Tag Archives: ancient egyptian religion

Ancient Egyptian Magic

Ancient Egyptian Magic: Spells, Incantations, Potions, Stories, and Rituals by Bob Brier, is part of the collection at the Reading Room.

Bob Brier Ancient Egyptian Magic from Quill

Ancient Egyptian Magic is the first authoritative modern work on the occult practices that pervaded all aspects of life in ancient Egypt. Based on fascinating archaeological discoveries, it includes everything from how to write your name in hieroglyphs to the proper way to bury a king, as well as:

· Tools and training of magicians
· Interpreting dreams
· Ancient remedies for headaches, cataracts, and indigestion
· Wrapping a mummy
· Recipes for magic potions and beauty creams
· Explanations of amulets and pyramid power
· A spell to entice a lover
· A fortune-telling calendar

These subjects and many more will appeal to everyone interested in Egyptology, magic, parapsychology, and the occult; or ancient religions and mythology.” — back cover

Egyptian Religion

Egyptian Religion by Siegried Morenz, translated by Ann E Keep, from Cornell University Press, is part of the collection at the Reading Room.

Siegfried Morenz Ann E Keep Egyptian Religion from Cornell University Press

“During the present century Egypt has become a centre of attraction for ever-growing numbers of people. The Nile valley and its monuments are visited by tens of thousands of tourists each year. The political and economic life of the Arab peoples evoke equal interest of a different kind. The country’s development is taking place in a rich historical context, which reaches back beyond classical antiquity and ancient Israel to the earliest advanced civilizations of the Orient. This growth of interest in Egypt has long since ceased to be the preserve of a few specialists, but finds expression in school curricula and influences the outlook of ordinary men and women. All this creates a need for books which can enable lovers of ancient Egypt to enter into the spirit of its great civilization.”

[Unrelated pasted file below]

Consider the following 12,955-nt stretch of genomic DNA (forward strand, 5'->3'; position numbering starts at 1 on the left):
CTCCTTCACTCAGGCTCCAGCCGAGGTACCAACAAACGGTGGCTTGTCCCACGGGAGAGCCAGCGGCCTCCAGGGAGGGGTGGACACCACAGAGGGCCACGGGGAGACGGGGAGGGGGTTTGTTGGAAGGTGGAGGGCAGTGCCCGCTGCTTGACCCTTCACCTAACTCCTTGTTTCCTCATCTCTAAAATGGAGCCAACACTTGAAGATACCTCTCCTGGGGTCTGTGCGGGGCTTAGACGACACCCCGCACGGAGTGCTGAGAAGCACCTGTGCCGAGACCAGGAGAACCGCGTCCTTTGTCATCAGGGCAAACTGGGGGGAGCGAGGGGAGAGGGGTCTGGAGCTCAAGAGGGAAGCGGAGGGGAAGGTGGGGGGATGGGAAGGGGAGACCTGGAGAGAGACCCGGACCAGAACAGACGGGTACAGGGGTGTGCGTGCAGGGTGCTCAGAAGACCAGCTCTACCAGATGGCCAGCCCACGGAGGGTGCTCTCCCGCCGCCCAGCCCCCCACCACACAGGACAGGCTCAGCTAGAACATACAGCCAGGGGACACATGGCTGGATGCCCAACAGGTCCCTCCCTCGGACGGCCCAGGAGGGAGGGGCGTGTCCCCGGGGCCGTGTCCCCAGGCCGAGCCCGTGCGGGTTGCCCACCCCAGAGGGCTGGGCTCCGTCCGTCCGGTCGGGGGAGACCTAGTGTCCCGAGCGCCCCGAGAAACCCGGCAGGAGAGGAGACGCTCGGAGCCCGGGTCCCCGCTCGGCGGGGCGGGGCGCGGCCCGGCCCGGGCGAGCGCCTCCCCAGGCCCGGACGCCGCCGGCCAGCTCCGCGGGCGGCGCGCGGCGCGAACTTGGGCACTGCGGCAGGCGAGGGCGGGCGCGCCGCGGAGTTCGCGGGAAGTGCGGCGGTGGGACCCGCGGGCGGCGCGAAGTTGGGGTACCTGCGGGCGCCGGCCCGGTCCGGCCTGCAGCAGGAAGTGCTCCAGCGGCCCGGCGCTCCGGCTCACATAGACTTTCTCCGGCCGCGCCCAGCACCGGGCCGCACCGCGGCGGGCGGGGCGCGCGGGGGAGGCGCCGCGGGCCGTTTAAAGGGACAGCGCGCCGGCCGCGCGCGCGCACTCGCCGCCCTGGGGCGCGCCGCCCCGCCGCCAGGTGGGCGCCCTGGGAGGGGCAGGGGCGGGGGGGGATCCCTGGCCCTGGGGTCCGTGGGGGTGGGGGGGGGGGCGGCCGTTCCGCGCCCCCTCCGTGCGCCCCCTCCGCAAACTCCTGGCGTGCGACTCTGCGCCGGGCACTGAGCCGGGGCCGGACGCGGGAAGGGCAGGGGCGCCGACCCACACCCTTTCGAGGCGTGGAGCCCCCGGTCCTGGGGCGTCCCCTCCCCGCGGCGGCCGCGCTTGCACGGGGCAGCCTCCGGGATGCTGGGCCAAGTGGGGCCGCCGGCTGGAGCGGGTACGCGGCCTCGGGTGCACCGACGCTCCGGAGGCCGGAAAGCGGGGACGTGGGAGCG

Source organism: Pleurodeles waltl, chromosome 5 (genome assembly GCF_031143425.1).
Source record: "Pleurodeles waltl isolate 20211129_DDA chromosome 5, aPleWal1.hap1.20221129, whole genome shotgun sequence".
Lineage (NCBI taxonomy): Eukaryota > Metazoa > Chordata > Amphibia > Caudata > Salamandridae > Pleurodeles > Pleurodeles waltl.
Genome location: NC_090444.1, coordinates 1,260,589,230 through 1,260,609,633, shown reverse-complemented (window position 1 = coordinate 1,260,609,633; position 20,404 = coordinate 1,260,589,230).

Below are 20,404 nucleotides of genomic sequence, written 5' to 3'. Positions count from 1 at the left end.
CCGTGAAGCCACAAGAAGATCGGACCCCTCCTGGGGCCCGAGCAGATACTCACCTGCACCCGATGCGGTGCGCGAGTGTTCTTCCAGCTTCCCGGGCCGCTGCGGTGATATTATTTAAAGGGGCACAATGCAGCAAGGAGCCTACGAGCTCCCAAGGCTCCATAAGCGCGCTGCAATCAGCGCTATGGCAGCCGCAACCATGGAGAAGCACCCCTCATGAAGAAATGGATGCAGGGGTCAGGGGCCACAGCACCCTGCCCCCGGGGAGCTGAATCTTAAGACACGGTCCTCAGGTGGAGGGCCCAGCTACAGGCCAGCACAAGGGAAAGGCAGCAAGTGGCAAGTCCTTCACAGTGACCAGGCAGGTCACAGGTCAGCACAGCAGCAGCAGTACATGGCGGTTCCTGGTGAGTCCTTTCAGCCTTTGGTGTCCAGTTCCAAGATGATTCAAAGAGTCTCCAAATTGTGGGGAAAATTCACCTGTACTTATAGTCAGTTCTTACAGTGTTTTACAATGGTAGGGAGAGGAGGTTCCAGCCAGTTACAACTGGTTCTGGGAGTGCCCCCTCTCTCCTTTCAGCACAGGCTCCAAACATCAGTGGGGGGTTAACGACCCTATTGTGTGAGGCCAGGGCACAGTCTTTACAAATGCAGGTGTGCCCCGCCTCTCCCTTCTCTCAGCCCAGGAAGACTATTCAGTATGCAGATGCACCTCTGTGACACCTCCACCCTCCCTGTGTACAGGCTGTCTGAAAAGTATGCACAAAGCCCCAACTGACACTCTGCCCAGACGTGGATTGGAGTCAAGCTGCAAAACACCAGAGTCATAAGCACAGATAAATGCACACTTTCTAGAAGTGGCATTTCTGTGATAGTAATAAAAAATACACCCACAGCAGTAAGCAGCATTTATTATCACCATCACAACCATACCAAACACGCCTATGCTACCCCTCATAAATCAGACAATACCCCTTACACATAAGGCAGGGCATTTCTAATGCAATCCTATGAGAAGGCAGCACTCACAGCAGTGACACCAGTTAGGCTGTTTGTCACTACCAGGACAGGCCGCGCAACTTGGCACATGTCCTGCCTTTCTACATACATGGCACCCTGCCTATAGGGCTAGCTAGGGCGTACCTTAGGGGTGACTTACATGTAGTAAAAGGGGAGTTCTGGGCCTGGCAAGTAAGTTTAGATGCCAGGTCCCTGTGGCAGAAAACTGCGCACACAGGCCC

“Yet behind all aspects of life of those who dwelt on the Nile in ancient times—behind their art, political structure and cultural achievements— one may sense forces at work which are religious in origin. To penetrate into this alien but fascinating field of inquiry is the desire of many and a necessity for all who seek a clearer understanding of ancient Egypt.”

“Above all I have tried to see Egyptian religion as the faith of the Egyptian people. Political, economic and social events are, so dar as I am concerned, only ‘the conditions in which phenomena appear’, to use Goethe’s words. The focal point for these phenomena, in my opinion, is man’s relationship to God.”

“While engaged upon this work I realized that one has to have experienced oneself the meaning of religion and of God if one is to interpret from the sources the relationship between God and man in an age remote from our own. But one also realizes that the great, simple concerns of mankind are the same through all eternity, whatever variations are introduced by physical circumstances and differences of mental outlook. One further perceives that preoccupation with a particular religious creed may open up avenues for an understanding of religion as such, just as the student of a foreign language or culture will often thereby obtain profounder insight into his own language and culture. I have come to be convinced that Egyptian religion can fulfil the same purpose for those who immerse themselves in it.” — from the Foreword